A Platform for Deep Sequence-Activity Mapping and Engineering Antimicrobial Peptides

Matthew P. Dejong, Seth C. Ritter, Katharina A. Fransen, Daniel Tresnak, Alexander W. Golinski, Benjamin J. Hackel

Research output: Contribution to journalArticlepeer-review

Abstract

Developing potent antimicrobials, and platforms for their study and engineering, is critical as antibiotic resistance grows. A high-throughput method to quantify antimicrobial peptide and protein (AMP) activity across a broad continuum would be powerful to elucidate sequence-activity landscapes and identify potent mutants. Yet the complexity of antimicrobial activity has largely constrained the scope and mechanistic bandwidth of AMP variant analysis. We developed a platform to efficiently perform sequence-activity mapping of AMPs via depletion (SAMP-Dep): a bacterial host culture is transformed with an AMP mutant library, induced to intracellularly express AMPs, grown under selective pressure, and deep sequenced to quantify mutant depletion. The slope of mutant growth rate versus induction level indicates potency. Using SAMP-Dep, we mapped the sequence-activity landscape of 170 »000 mutants of oncocin, a proline-rich AMP, for intracellular activity against Escherichia coli. Clonal validation supported the platform's sensitivity and accuracy. The mapped landscape revealed an extended oncocin pharmacophore contrary to earlier structural studies, clarified the C-terminus role in internalization, identified functional epistasis, and guided focused, successful synthetic peptide library design, yielding a mutant with 2-fold enhancement in both intracellular and extracellular activity. The efficiency of SAMP-Dep poises the platform to transform AMP engineering, characterization, and discovery.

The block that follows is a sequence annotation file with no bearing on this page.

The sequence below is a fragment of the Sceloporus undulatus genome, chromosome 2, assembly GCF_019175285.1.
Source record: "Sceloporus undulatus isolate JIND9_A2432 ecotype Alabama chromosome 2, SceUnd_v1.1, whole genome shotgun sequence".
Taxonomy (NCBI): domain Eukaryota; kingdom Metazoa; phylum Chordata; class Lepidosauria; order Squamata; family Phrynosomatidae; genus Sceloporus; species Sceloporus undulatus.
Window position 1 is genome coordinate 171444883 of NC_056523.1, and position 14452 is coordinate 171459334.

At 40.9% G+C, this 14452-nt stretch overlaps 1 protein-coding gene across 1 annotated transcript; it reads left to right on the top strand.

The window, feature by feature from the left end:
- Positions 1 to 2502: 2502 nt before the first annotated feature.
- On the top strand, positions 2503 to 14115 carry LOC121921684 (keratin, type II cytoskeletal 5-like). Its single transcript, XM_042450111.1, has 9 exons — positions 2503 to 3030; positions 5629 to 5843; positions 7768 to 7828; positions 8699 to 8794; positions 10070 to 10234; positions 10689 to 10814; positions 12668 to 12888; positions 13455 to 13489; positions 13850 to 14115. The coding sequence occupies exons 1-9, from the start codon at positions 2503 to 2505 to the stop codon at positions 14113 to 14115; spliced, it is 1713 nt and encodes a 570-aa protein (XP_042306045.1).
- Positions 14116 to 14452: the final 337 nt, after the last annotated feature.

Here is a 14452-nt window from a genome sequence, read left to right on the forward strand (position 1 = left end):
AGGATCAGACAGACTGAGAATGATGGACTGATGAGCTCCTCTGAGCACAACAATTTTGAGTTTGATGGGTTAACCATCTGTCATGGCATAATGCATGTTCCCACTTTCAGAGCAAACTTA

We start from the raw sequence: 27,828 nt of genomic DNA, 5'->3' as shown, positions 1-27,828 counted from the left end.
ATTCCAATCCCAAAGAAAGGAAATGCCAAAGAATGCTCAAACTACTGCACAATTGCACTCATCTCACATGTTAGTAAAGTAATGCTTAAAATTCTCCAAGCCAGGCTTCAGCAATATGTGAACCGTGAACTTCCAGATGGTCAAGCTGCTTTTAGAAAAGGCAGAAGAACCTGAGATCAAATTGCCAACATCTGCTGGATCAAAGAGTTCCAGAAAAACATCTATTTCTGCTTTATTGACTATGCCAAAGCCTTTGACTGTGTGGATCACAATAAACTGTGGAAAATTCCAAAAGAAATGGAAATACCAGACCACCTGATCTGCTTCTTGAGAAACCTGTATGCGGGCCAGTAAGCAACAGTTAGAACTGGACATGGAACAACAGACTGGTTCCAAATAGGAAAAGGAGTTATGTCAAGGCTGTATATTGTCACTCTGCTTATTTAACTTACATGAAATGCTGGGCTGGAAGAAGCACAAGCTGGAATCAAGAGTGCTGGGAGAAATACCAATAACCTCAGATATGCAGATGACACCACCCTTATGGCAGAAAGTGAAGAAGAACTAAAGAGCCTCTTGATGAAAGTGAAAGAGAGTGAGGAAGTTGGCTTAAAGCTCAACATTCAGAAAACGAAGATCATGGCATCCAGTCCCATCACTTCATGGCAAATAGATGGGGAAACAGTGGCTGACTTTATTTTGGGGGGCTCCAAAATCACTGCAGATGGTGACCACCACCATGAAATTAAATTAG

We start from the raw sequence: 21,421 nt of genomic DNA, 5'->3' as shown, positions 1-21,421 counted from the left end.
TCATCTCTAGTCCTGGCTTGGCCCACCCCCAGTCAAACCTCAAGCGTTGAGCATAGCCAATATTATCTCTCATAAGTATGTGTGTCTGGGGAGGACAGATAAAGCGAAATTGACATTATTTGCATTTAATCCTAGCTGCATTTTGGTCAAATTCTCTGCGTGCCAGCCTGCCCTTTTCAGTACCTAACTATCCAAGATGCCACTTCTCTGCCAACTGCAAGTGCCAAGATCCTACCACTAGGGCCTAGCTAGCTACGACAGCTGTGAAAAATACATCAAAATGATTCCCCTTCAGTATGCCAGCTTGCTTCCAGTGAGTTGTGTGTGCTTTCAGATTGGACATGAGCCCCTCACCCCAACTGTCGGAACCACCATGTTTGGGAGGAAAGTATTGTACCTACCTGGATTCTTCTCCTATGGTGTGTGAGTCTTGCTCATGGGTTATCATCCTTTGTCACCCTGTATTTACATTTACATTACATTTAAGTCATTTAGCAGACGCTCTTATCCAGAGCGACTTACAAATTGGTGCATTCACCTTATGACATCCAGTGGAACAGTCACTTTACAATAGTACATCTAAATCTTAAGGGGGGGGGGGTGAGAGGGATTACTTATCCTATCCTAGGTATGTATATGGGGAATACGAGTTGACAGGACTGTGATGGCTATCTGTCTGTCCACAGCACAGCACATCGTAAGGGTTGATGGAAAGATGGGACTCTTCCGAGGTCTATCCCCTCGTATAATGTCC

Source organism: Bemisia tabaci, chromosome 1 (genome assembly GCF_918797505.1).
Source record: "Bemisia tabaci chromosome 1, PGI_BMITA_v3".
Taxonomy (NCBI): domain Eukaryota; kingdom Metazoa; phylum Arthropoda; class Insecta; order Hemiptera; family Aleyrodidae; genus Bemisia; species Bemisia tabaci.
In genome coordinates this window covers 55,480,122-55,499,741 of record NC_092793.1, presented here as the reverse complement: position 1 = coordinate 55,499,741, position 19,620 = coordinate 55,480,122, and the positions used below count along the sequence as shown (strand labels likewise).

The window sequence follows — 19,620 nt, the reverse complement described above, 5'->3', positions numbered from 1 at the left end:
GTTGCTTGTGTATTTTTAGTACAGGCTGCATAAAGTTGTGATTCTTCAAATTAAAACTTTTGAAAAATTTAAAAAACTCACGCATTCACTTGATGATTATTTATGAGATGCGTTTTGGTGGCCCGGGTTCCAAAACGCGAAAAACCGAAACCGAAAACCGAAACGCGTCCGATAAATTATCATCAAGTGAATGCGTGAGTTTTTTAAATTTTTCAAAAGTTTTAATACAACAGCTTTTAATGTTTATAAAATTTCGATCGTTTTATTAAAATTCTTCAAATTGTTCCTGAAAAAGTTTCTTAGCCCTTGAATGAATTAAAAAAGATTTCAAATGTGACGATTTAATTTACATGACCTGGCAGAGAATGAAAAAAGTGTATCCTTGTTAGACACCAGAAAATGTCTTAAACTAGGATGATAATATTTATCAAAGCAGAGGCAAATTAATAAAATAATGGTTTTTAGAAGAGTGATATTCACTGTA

Original languageEnglish (US)
JournalACS Synthetic Biology
DOIs
StateAccepted/In press - 2021

Bibliographical note

Funding Information:
This work was supported by the National Institutes of Health (R01GM121777). We thank the University of Minnesota Genomics Center and the University of Illinois Roy J. Carver Biotechnology Center for assistance with deep sequencing. We thank the Minnesota Supercomputing Institute (MSI) for computational support. We also thank Dr. Pin-Kuang Lai for helpful discussions for oncocin sequence–function relationships and library design, Dr. Justin Klesmith for guidance with nicking mutagenesis, and Dr. Jorden Johnson for helpful discussions and feedback on the manuscript.

Publisher Copyright:
© 2021 American Chemical Society.

Keywords

  • antimicrobial peptide
  • deep mutational scanning
  • oncocin
  • protein engineering
  • ribosome

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